Immured in his castle at Pavia, accumulating wealth by systematic taxation and methodical economy, he organized the mercenary troops who eagerly took service under so good a paymaster; and, by directing their operations from his cabinet, he threatened the whole of Italy with conquest.
1916 of the Board of Education, and give him the practical sinecure of Paymaster-General, so that he might be free to devote himself to the more congenial part of his work.
Her efforts to restore it in1526-1528were ineffectual; her prestige had depended upon her reputation for wealth derived from the fact that she had acted in recent years as the paymaster of Europe.
In 1837 he went to Ireland as paymaster of civil services, and set himself to the promotion of various measures of reform.
The principal officers of the Mint were the master, who manufactured the coin under a contract, the warden or paymaster who acted on behalf of the Crown, the assay master (also a king's officer) who was responsible for the fineness of the coin, the cuneator or superintendent of the engravers of the dies, and the moneyer.
Being a good penman and accountant, he became secretary to Sir John Harrington, paymaster of the English forces in France.
The northern districts were granted by Ali Mahommed to Najib Khan, who gradually extended his influence west of the Ganges and at Delhi, receiving the title of Najib-ud-daula and becoming paymaster of the royal forces.
In 1724 he entered the ministry as secretary of war, but this office he exchanged in 1730 for the more lucrative one of paymaster of the forces.
This he announced to Henry, the paymaster of the Douglases, and the breach between the two kings was never healed.
He graduated at Bowdoin College in 1860; was acting assistant-paymaster in the U.S. navy from April 1864 to November 1865; and in 1865 was admitted to the bar.
The latter feeling ultimately triumphed; he condescended to accept in the dying days of Grenville's cabinet, and to retain through the "lutestring" administration of Lord Rockingham - "pretty summer wear," as Townshend styled it, "but it will never stand the winter" - the highly paid position of paymaster-general, refusing to identify himself more closely with its fortunes as chancellor of the exchequer.
Canon Bernham was only the paymaster and overlooker to see that men and materials were provided and to pay for them.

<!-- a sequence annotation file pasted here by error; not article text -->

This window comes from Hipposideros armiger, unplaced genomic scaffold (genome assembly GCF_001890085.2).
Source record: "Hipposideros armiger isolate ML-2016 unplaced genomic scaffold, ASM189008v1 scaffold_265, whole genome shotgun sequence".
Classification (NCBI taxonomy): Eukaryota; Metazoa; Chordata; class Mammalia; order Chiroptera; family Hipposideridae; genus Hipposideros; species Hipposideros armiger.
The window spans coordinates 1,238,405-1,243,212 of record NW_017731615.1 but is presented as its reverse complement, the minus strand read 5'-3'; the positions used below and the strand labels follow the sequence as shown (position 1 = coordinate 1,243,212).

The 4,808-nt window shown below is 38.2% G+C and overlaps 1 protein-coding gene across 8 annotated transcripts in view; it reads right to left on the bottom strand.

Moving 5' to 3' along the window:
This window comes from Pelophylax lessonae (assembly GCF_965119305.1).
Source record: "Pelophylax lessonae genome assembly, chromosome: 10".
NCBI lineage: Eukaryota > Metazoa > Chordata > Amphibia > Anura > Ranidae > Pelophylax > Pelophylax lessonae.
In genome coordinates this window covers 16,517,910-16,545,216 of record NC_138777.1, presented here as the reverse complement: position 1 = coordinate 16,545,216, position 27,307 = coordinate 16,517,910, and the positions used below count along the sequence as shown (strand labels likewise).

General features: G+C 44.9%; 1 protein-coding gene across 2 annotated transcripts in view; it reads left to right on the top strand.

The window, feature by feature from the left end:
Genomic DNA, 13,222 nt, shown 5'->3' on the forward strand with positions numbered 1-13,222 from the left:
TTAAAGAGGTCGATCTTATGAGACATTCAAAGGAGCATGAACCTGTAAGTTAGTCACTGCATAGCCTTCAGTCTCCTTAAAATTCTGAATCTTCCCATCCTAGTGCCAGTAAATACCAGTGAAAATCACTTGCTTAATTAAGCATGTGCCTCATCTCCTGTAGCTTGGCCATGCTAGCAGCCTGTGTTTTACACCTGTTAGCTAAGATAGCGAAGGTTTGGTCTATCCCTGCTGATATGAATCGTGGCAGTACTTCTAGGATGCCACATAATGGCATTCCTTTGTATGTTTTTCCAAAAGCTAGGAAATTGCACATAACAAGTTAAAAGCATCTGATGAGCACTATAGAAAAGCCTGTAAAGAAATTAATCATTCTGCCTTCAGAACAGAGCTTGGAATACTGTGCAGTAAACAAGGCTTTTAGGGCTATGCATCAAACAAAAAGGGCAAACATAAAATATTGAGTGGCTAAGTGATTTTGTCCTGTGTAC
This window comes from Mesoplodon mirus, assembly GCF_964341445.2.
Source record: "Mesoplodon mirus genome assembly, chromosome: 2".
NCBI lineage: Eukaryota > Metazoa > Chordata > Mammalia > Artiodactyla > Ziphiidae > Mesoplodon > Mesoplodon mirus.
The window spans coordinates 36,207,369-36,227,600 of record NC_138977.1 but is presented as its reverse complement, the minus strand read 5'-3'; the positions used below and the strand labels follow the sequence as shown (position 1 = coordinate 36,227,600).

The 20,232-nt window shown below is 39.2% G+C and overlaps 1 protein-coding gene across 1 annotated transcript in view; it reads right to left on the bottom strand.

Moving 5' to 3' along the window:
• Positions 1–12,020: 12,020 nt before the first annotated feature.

1356, Devon's Issues of the Exchequer, 163) and of the king's forests, this carrier of rolls and paymaster at the exchequer, was also the architect of Windsor and Queenborough Castles, of Winchester Cathedral and College, is to credit Wykeham with a superhuman combination of knowledge, of training and of functions.
In May of the same year he was promoted to the more important and lucrative office of paymaster-general, which gave him a place in the privy council, though not in the cabinet.
He disliked his immediate chief Grenville, one of the Whigs who joined Pitt, and a man of thoroughly Whiggish aristocratic insolence, In 1799 he left the foreign office and was named one of the twelve commissioners for India, and in 1800 joint paymaster of the forces, a post which he held till the retirement of Pitt in 1801.
From 1625 to 1629 Mason was engaged as treasurer and paymaster of the English army in the wars which England was waging against Spain and France.
Burke was rewarded for services beyond price by being made paymaster of the forces, with the rank of a privy councillor.
During the Whisky Insurrection he was paymaster-general of the state militia.
Educated at Trinity College, Cambridge, he was successively member of parliament for St Germans, Plympton and Lostwithiel from 1701 to 1742; on two occasions he served as a lord of the treasury; and from 1724 to 1742 he was paymaster-general for Ireland, becoming chancellor of the duchy of Lancaster in 1743.
From that day Spain became a partthe leader, then the paymaster, then the dupe-of the international monarchical confederation.
He left office in June 1783, but in the following December he became paymaster-general of the forces under his cousin, William Pitt, and in 1786 vice-president of the committee of trade.